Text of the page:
Immigrants in My Family

The new administration in Washington continues to limit immigration to the U.S.A. with policies questioning the suitability of people from various countries to become Americans.  This made me think of immigrants in my own family.

In 1913 my grandfather, William Oliver Anderson, immigrated to Massachusetts from Glasgow, Scotland.  He made a career in the shade-grown tobacco industry in the Connecticut River valley and became a keystone in his community of Wethersfield, Connecticut.  William Anderson, immigrant.

My great grandmother, Christina Hellen, immigrated from Cape North, Nova Scotia to New Gloucester, Maine in the 1870s.  She worked as a maid in the household of a wealthy Auburn family and then married one of the sons in the house; it was a scandal at the time and the marriage may not have been all that happy.  Yet she persevered and built a thriving storage business during the Great Depression when other businesses were going under.  Christina Hellen, immigrant.

A bit earlier, in 1640, a great, great….grandfather of mine, Robert Jordan immigrated from England to what is now Portland, Maine.  He was a prominent minister in the community and left a legacy of many descendants who still live in Maine today.  Robert Jordan, immigrant.

Another great, great…grandfather, Isaac Allerton, immigrated from England to Plymouth Plantation in 1620 (yes, that was on the Mayflower).  By some accounts, Allerton was a bit of a scoundrel, but he played an active part in the founding of the colony by the Separatists.  Isaac Allerton, immigrant.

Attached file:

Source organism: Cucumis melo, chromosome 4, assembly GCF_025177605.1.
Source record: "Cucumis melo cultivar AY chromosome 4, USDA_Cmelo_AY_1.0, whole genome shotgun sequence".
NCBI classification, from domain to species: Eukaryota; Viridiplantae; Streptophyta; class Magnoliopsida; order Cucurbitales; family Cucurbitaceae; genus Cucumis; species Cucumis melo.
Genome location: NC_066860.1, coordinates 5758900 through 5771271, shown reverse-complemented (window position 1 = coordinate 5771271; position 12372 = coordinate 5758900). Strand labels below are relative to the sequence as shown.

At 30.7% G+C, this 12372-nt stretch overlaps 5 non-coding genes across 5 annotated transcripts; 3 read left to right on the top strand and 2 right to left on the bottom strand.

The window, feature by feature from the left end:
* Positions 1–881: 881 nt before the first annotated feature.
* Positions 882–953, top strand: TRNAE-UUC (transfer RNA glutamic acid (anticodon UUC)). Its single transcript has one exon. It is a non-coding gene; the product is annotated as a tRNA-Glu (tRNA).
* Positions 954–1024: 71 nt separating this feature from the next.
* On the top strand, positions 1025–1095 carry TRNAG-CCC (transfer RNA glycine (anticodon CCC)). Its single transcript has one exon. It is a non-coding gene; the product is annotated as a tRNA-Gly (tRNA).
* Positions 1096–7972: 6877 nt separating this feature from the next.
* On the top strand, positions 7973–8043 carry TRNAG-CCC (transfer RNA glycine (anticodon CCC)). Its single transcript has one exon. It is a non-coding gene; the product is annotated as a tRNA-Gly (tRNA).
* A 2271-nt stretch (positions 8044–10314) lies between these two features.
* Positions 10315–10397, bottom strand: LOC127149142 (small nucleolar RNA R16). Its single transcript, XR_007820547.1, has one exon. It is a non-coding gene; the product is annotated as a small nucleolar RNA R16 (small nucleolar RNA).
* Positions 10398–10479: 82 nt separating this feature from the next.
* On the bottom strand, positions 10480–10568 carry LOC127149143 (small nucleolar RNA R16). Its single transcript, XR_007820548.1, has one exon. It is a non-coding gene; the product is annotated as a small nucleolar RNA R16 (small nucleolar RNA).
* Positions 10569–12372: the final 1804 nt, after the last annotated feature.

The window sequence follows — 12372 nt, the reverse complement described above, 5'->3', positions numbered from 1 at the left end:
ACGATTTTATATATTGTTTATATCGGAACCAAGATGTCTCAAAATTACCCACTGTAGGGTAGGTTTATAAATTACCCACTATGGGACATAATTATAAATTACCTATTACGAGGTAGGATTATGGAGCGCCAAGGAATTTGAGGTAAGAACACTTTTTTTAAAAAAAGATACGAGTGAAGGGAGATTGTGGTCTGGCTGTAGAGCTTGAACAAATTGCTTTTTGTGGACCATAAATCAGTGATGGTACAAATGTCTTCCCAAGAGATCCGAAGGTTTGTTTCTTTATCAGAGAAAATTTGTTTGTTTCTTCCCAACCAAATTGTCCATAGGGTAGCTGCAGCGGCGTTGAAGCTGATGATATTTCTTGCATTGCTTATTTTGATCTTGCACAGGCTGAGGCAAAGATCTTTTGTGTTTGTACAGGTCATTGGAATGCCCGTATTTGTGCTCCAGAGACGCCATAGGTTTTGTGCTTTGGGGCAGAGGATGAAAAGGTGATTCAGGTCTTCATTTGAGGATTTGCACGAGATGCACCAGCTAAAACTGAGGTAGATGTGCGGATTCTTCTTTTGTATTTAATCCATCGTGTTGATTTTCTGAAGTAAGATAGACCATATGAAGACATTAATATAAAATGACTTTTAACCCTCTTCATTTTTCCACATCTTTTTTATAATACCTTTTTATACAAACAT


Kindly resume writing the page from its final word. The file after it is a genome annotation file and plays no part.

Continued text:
And there are others in my family tree who came here from elsewhere.  Each had the same goal in mind.  They left their homelands to build better lives for themselves.  Their dream was the American dream, the one you and I live.  Many of them just had to work a whole lot harder to make that dream a reality.  Not all were Saints and not all were rogues.  Some failed dramatically and many prospered in the new land, which became their home land.  They were immigrants; their children were native born.

So when I see Somali refugees in Lewiston or descendants of Acadians in Van Buren, I see reflections of my own family.  Mexican migrant workers raking blueberries in Cherryfield follow a path like that of my ancestors.  In Trenton in August, women from Caribbean nations wait for the bus to transport them to clean the hotel rooms of visitors to America’s great national park.  In order to build a better life for themselves, they do work most Americans would not undertake.  So did my immigrant ancestors.

Just because some of my forebears immigrated a few years earlier I am no more deserving of the better life here.  The accident of my birth in Maine is nothing I can take credit for; rather it is a gift for which I am grateful.  And gifts are best shared.

In whatever ways you think America is great or needs to be made better, our history– my history–tells us that immigrants from across the globe will play a part.  Our doors cannot be open to everyone who would come, but those doors also cannot be closed in inhumane and narrow-minded ways.  Our core values as a nation demand more from us, a just and humane way of managing this challenging problem.  Let us start that conversation now.

Mark W. Anderson

About Mark W. Anderson

I am proud to be a Mainer, born in Caribou and schooled at Brewer High School, Bowdoin College, and the University of Maine. I am grateful for a 35 year career at UMaine, the last decade in the School of Economics.